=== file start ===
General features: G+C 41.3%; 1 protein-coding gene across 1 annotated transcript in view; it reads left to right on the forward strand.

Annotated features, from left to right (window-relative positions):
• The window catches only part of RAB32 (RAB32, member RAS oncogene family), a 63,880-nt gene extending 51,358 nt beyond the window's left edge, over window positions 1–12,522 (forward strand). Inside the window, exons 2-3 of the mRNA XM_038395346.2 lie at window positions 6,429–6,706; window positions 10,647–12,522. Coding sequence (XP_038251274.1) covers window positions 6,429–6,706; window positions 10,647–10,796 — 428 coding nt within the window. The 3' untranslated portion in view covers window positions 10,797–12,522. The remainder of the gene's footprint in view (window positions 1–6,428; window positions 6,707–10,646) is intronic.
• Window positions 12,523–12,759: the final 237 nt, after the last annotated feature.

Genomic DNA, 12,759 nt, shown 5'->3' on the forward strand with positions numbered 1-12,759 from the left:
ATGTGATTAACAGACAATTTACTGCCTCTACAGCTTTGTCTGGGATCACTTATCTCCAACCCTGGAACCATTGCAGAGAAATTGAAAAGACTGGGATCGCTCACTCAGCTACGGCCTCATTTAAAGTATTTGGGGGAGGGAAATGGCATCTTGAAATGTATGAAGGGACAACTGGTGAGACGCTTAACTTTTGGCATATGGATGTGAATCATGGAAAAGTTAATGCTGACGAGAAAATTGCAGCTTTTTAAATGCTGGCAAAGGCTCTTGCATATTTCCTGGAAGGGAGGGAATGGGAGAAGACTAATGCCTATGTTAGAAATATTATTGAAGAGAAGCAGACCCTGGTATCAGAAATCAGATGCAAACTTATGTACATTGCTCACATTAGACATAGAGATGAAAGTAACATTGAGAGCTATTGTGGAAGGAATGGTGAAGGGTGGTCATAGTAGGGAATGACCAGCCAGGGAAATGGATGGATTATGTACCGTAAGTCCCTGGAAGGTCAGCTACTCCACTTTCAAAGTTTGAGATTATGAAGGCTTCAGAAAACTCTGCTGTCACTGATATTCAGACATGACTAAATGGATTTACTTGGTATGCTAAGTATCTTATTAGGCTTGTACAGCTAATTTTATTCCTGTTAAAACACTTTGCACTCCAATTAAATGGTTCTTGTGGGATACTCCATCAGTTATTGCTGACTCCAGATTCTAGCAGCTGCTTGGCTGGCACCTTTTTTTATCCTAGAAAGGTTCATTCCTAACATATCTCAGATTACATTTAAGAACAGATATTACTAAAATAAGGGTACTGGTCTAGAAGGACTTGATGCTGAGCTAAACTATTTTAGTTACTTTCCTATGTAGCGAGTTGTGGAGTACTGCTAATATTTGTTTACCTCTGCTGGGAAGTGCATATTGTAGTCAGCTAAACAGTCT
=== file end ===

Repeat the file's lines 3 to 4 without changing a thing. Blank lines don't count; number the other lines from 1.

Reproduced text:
• The window catches only part of RAB32 (RAB32, member RAS oncogene family), a 63,880-nt gene extending 51,358 nt beyond the window's left edge, over window positions 1–12,522 (forward strand). Inside the window, exons 2-3 of the mRNA XM_038395346.2 lie at window positions 6,429–6,706; window positions 10,647–12,522. Coding sequence (XP_038251274.1) covers window positions 6,429–6,706; window positions 10,647–10,796 — 428 coding nt within the window. The 3' untranslated portion in view covers window positions 10,797–12,522. The remainder of the gene's footprint in view (window positions 1–6,428; window positions 6,707–10,646) is intronic.
• Window positions 12,523–12,759: the final 237 nt, after the last annotated feature.